JOSEPH CANNING | firstname.lastname@example.org
The allegations and investigations directed toward U.S. President Donald Trump and his team have created a mounting tension since he was elected almost exactly a year ago. Defying these allegations, Trump has repeatedly accused the accusers of supporting a baseless “witch hunt” against him over Twitter.
On Monday, Oct. 30, Paul Manafort—Trump’s former campaign manager—had twelve charges of money laundering and conspiracy formally brought against him.
While Manafort’s crimes may not directly incriminate Trump of anything, they reveal a dizzying thread of events that refutes his “witch hunt” narrative that much more.
Manafort and his accomplice, Richard Gates, allegedly used offshore bank accounts to hide about $18 million from the U.S. government according to the indictment. The same document also stated that “Manafort used his hidden overseas wealth to enjoy a lavish lifestyle in the United States, without paying taxes on that income.”
These charges would be bad enough, but the curious source of all that money landed him with the charges of conspiracy: extensive involvement in Ukrainian politics. Manafort acted as an adviser to the former, infamous Ukrainian President Viktor Yanukovych who was deposed by popular vote in early 2014.
Yanukovych was the most prominent member of the Party of Regions—a pro-Russian party within Ukraine. His tenure was marred by widespread cronyism, corruption, critically mishandled finances, and violence toward protesters.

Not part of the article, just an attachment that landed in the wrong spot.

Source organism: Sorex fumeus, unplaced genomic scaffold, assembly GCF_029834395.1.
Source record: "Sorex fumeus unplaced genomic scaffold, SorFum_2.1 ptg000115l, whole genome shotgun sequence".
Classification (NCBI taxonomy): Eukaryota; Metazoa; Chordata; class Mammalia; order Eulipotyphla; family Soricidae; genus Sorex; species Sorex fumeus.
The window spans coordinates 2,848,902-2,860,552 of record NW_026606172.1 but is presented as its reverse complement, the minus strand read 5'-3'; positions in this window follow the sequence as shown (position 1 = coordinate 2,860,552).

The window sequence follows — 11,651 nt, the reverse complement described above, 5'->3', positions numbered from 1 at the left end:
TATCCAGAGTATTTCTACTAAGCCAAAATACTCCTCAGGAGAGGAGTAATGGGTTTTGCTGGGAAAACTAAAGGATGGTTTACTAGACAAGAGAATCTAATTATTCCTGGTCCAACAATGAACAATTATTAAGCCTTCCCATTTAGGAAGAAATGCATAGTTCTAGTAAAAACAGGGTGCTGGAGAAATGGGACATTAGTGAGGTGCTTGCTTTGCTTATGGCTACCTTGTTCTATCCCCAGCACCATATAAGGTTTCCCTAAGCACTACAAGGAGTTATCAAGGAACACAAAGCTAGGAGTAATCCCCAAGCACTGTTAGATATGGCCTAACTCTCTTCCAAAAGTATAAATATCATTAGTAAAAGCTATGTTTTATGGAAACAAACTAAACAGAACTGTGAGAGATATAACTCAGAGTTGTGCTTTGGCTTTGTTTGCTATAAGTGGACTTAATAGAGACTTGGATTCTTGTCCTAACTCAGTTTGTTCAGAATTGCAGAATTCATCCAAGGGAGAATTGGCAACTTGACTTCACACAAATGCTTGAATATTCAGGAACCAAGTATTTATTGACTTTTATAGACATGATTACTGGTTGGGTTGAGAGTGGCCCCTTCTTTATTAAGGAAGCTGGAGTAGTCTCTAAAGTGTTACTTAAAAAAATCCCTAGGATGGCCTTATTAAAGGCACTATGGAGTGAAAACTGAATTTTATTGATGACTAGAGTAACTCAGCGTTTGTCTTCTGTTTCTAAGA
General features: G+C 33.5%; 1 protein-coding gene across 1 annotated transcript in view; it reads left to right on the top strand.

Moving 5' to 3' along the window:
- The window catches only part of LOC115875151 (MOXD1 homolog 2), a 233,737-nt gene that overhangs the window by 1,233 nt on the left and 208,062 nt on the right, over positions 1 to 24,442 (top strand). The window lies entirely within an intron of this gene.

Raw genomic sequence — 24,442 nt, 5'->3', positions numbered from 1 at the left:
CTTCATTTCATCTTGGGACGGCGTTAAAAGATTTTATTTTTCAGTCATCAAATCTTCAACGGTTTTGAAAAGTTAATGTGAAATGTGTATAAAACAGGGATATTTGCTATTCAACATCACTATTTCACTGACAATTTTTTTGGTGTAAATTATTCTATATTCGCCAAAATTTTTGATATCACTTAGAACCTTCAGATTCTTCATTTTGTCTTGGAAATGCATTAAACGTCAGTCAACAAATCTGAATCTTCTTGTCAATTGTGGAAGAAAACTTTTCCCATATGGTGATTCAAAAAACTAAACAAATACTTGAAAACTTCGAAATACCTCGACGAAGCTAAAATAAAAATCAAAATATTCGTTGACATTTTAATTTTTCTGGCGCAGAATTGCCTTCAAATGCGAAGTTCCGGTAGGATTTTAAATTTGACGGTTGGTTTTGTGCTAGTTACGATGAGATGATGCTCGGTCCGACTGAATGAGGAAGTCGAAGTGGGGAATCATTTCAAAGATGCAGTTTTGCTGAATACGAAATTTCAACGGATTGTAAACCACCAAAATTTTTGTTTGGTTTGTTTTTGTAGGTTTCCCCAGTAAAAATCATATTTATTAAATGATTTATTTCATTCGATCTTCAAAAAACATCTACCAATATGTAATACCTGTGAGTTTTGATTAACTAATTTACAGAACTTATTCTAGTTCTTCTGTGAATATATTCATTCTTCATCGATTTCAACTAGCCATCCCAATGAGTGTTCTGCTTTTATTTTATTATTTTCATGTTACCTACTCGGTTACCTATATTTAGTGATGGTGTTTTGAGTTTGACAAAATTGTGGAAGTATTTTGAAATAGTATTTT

Already, Manafort’s role as Trump’s campaign manager should be looked at with suspicion. Manafort is evidently a man who does not concern himself with morals which is terribly ironic for a conservative platform; however, it does suit Trump’s dethatched pragmatism.
The news that has Trump sweating under his collar though is the confirmation of clear connections to the Russian government that were available to him through Manafort.
The Russian connection
Returning to Yanukovych’s tale, after he was ousted, he promptly fled to Russia, a natural ally to him. According to an October 2014 article by the BBC, Russian president Vladimir Putin stated he “will say it openly—[Yanukovych] asked to be driven away to Russia, which we did.”
It is no stretch to say that the campaign manager would have been able to contact Yanukovych in 2016 and it is apparent that Yanukovych has personal ties to the most powerful person in Russia.
On July 11, emails were widely circulated that revealed Donald Trump’s son, Donald Trump Jr., had met with a Russian lawyer in 2016 who claimed to have “dirt” on rival politician Hillary Clinton. That meeting reveals that Trump’s campaign was considering Russia as a possible political ally.
On Twitter, Trump defended Manafort with lies to the last, claiming “NO COLLUSION”. Unfortunately for the president, Manafort plead guilty to that charge just a couple of hours later.